- to name or assign to a position, an office, or the like; designate: to appoint a new treasurer; to appoint a judge to the bench.
- to determine by authority or agreement; fix; set: to appoint a time for the meeting.
- Law. to designate (a person) to take the benefit of an estate created by a deed or will.
- to provide with what is necessary; equip; furnish: They appointed the house with all the latest devices.
- Archaic. to order or establish by decree or command; ordain; constitute: laws appointed by God.
- Obsolete. to point at by way of censure.
- Obsolete. to ordain; resolve; determine.
Origin of appoint
SynonymsSee more synonyms on Thesaurus.com
Examples from the Web for reappoint
It is highly unlike that a President Romney will reappoint Bernanke and its not clear Obama would either.What if Bernanke Was Always Less Aggressive Than We Thought?
April 26, 2012
Hence my suggestion to the Government to reappoint General Downes.The Chronicles of a Gay Gordon
Jos Maria Gordon
I still say no—you had to do it—and you know that you had to reappoint me.A Man of the People
Fitz Lee did not reappoint me as adjutant, and so I lost my first commission on the spot where Cornwallis lost his sword.Mosby's War Reminiscences
John Singleton Mosby
The term of office for the unofficial members is limited to five years, though the governor may reappoint if he choose.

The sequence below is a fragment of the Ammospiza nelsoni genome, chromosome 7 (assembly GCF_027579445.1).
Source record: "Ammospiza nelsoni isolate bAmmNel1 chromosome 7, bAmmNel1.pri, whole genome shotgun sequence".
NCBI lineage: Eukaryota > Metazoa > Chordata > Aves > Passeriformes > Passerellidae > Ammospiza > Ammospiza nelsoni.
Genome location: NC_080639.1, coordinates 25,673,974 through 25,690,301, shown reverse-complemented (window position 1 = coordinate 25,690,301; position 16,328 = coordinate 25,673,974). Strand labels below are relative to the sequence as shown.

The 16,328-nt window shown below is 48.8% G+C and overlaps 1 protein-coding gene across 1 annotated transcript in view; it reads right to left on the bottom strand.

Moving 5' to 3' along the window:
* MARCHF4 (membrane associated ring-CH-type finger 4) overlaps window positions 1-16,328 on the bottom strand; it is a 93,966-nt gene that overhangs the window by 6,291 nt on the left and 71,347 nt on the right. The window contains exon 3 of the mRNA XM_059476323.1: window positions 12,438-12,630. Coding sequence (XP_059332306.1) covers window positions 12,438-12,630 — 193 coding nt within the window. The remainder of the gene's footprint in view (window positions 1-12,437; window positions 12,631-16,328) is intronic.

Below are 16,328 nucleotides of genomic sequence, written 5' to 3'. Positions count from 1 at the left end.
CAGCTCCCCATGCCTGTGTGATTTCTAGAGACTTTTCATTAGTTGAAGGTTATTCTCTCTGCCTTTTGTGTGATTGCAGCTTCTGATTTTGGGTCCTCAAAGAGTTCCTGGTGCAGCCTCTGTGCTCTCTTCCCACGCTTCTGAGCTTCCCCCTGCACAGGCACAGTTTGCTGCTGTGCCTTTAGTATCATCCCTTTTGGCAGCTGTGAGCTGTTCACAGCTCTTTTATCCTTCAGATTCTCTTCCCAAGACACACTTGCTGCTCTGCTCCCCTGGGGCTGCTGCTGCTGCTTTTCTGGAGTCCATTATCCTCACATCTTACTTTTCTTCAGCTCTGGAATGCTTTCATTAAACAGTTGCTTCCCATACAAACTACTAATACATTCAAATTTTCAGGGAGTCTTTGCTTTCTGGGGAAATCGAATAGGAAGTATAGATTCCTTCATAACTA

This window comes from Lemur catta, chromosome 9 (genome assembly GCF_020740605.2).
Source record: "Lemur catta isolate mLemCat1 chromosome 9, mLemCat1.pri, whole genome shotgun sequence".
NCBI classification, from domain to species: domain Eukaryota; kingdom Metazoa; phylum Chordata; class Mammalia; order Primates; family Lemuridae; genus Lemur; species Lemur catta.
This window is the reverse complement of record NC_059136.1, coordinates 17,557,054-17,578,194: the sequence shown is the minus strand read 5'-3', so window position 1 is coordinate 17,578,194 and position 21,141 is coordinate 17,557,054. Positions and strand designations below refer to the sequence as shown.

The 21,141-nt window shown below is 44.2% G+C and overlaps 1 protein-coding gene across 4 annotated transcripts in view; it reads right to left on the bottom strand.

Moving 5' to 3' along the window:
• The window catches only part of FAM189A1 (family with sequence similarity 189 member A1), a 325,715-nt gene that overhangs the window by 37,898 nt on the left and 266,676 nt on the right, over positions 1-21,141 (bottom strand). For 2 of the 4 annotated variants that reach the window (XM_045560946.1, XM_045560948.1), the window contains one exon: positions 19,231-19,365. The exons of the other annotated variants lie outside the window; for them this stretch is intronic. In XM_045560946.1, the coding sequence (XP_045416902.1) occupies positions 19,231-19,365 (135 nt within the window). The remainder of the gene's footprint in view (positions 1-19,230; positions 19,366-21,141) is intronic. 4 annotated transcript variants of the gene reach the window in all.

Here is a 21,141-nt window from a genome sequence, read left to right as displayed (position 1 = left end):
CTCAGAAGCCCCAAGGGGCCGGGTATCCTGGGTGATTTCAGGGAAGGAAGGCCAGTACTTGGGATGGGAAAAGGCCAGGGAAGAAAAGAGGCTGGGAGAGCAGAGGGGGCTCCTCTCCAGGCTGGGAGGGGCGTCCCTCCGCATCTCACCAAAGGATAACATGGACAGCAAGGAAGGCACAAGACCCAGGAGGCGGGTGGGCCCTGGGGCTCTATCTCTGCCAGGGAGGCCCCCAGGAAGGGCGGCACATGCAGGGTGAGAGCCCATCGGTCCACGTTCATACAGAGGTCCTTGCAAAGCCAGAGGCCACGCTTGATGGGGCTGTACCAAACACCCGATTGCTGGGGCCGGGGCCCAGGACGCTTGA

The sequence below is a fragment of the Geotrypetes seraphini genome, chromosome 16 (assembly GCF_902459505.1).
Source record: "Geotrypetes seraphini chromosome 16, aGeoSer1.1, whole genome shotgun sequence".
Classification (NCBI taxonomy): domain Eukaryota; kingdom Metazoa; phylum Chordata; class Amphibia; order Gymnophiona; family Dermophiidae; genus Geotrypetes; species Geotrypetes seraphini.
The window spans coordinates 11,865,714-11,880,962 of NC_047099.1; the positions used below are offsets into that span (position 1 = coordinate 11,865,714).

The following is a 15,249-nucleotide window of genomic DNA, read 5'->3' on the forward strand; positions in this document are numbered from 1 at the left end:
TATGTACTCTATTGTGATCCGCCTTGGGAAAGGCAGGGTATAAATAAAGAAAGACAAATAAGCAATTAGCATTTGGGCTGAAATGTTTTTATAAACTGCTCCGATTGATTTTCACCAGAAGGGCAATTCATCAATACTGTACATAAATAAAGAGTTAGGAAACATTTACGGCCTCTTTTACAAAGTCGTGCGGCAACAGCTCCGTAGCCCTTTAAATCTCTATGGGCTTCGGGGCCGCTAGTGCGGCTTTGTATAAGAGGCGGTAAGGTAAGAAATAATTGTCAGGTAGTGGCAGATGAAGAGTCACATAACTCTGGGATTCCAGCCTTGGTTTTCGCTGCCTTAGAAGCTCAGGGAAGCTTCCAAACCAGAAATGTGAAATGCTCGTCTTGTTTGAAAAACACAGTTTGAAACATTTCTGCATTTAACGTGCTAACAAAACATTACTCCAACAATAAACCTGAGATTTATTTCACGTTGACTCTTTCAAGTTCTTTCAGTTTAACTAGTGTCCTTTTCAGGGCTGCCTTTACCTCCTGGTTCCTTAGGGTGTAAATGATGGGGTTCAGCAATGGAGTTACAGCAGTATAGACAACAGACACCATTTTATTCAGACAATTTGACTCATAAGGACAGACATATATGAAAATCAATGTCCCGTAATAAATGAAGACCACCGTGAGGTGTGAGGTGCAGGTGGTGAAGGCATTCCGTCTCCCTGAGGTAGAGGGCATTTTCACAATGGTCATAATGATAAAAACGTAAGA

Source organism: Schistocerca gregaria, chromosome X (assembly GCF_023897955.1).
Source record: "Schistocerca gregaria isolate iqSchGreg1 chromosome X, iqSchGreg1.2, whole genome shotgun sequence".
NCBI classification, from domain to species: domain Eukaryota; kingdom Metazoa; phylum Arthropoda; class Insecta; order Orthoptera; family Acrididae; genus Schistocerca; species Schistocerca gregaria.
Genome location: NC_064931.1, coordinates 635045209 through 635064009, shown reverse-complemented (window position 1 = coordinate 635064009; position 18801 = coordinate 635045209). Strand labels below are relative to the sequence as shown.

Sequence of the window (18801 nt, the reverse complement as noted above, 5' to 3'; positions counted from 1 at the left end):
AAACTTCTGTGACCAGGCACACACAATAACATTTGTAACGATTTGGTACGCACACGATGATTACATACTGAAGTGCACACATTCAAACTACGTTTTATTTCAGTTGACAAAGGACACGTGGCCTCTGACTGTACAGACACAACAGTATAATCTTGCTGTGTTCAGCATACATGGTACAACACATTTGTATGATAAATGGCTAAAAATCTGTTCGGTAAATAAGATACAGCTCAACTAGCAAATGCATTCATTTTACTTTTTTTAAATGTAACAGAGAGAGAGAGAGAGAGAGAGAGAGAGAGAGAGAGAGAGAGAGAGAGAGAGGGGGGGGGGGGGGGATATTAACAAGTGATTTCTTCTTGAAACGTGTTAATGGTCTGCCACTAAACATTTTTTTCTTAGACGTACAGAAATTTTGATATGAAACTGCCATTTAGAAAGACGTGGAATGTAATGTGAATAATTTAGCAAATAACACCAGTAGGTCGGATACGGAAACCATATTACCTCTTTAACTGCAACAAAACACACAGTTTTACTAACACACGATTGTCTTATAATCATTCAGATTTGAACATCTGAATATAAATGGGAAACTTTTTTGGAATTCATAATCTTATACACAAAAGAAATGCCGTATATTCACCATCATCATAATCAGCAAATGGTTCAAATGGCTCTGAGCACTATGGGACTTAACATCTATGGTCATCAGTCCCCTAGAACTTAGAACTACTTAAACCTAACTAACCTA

I will resign, you can reappoint my predecessor, and everybody will be satisfied.
- to assign (a person, committee, etc) to a post or role again
- (also intr) to assign officially, as for a position, responsibility, etche was appointed manager
- to establish by agreement or decree; fixa time was appointed for the duel
- to prescribe or ordainlaws appointed by tribunal
- property law to nominate (a person), under a power granted in a deed or will, to take an interest in property
- to equip with necessary or usual features; furnisha well-appointed hotel
Word Origin and History for reappoint
late 14c., "to decide, resolve; to arrange the time of (a meeting, etc.)," from Anglo-French appointer, Old French apointier "make ready, arrange, settle, place" (12c.), from apointer "duly, fitly," from phrase à point "to the point," from a- "to" (see ad-) + point "point," from Latin punctum (see point (n.)). The ground sense is "to come to a point (about some matter)," therefore "agree, settle." Meaning "put (someone) in charge" is early 15c. Related: Appointed; appointing.